Stacy James is passionate about finding and developing natural medicinal products in a manner that benefits both the environment and society, and is finding Trent’s Sustainability Studies graduate program the perfect platform to advance her career.
“The elements of the program really are what I need to get me to the next level of my professional career, both in terms of academia and the work that I want to do within my community and other business desires that I have,” Stacy explains. “The program is truly diverse and prepares you for a career in a wide range of sectors, such as government, NGOs, academia, and business, by looking at sustainability in terms of the environment, economics or business, and society.”
Attending Trent as part of the Sustainable Guyana Program, Stacy is applying her background in pharmaceutical sciences to gain a deeper understanding of the uses and chemical nature of the oils derived from the crabwood tree.. She will be focusing her work on two species of the plant, which grow abundantly in Guyana’s rainforests, one of which was only discovered a few years ago.
Respecting the value-add of traditional knowledge
“There is still a lot of research to be done about these plants to gain a better understanding of their chemical nature,” Stacy says. “Crabwood oil is used as traditional medicine in Guyana and other countries, so having a scientific understanding of the components of the oil could lead to the future development of medicinal products.”
Crabwood oil (also referred to as andiroba oil) is rich in antioxidants, vitamins, and minerals, and is used in a variety of products – it is well-known for its antifungal and anti-inflammatory properties and is also widely used in hair and skin care and as an insect repellent. Some studies have even found that crabwood has anti-malarial properties.
Although Stacy’s research focuses on the chemical composition of crabwood tree oil, she is also interested in product development and the social impact connected to that development.
“Here my coursework at Trent comes into play again. I am learning how one would approach such a business in a sustainable way, being aware of the impact this will have on the ecosystem, and how this can be done in collaboration with the Indigenous communities who have been using this product for generations,” Stacy explains. “My research will have a social and environmental impact, and those two things are always top of mind for me when I think about working with this plant.”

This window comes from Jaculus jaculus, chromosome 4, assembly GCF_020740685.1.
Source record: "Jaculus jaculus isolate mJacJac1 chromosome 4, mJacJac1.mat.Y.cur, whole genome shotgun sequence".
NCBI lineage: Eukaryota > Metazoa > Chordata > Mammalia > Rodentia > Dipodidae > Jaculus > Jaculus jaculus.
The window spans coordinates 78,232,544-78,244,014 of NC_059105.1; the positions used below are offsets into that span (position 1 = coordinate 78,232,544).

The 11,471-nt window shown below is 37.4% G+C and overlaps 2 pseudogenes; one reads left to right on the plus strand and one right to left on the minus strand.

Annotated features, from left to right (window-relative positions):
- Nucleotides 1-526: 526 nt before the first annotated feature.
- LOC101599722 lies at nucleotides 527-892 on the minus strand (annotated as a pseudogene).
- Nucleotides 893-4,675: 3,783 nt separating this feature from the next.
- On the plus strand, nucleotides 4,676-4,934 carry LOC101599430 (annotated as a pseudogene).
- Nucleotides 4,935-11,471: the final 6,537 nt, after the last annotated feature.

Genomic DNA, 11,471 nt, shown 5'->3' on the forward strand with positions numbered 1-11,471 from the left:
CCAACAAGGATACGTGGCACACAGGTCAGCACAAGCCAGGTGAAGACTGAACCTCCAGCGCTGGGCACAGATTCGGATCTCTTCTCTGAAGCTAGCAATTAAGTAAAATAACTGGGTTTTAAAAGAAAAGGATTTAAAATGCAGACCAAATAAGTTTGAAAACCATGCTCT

Crabwood is a popular timber product, and Stacy believes that investigating its medicinal benefits from a sustainability perspective will allow for the better utilization and conservation of this plant in the forestry sphere as well. She also shares that she has truly come to value the importance of preserving Indigenous traditional knowledge and incorporating that knowledge into Western science since arriving at Trent.
“It's easy to say ‘oh, you know, those are old ways of thinking, but they really are quite relevant. We can use scientific research and investigation to enhance the utilization or to garner other benefits from these traditional medicines,” Stacy adds. “Being here and having exchanges with Elders from Indigenous communities, I'm truly understanding how everything has its place in terms of contributing to our development.”
Honing her skills alongside Trent’s expert faculty
Stacy will be bringing samples back to Trent to conduct her investigation alongside Biology professor Dr. Neil Emery and director of the Trent Centre for Biomaterials Research and the Sustainable Guyana Program, Dr. Suresh Narine.
“The general exposure that I'm getting, meeting different people who are experts in their fields and learning from them, sharing knowledge with them and working in the laboratory facilities here has been amazing,” Stacy shares about her Trent experience to date. “This has really changed my perspective in many ways.”
Stacy is looking forward to returning to the University of Guyana and sharing her knowledge with her students, and dreams of one day adding an entrepreneurship component to her work.
“It is very ambitious, but there is definitely room for entrepreneurship in academia,” she says. “Whatever I do, I hope to have a positive impact by improving research capacity, especially for natural products.”
This story is part of a series of profiles of the first cohost of students in the Sustainable Guyana Program, a collaboration between Trent University, the University of Guyana, CGX Energy Inc., and Frontera Energy Corporation empowering the Guyana’s next generation of environmental leaders.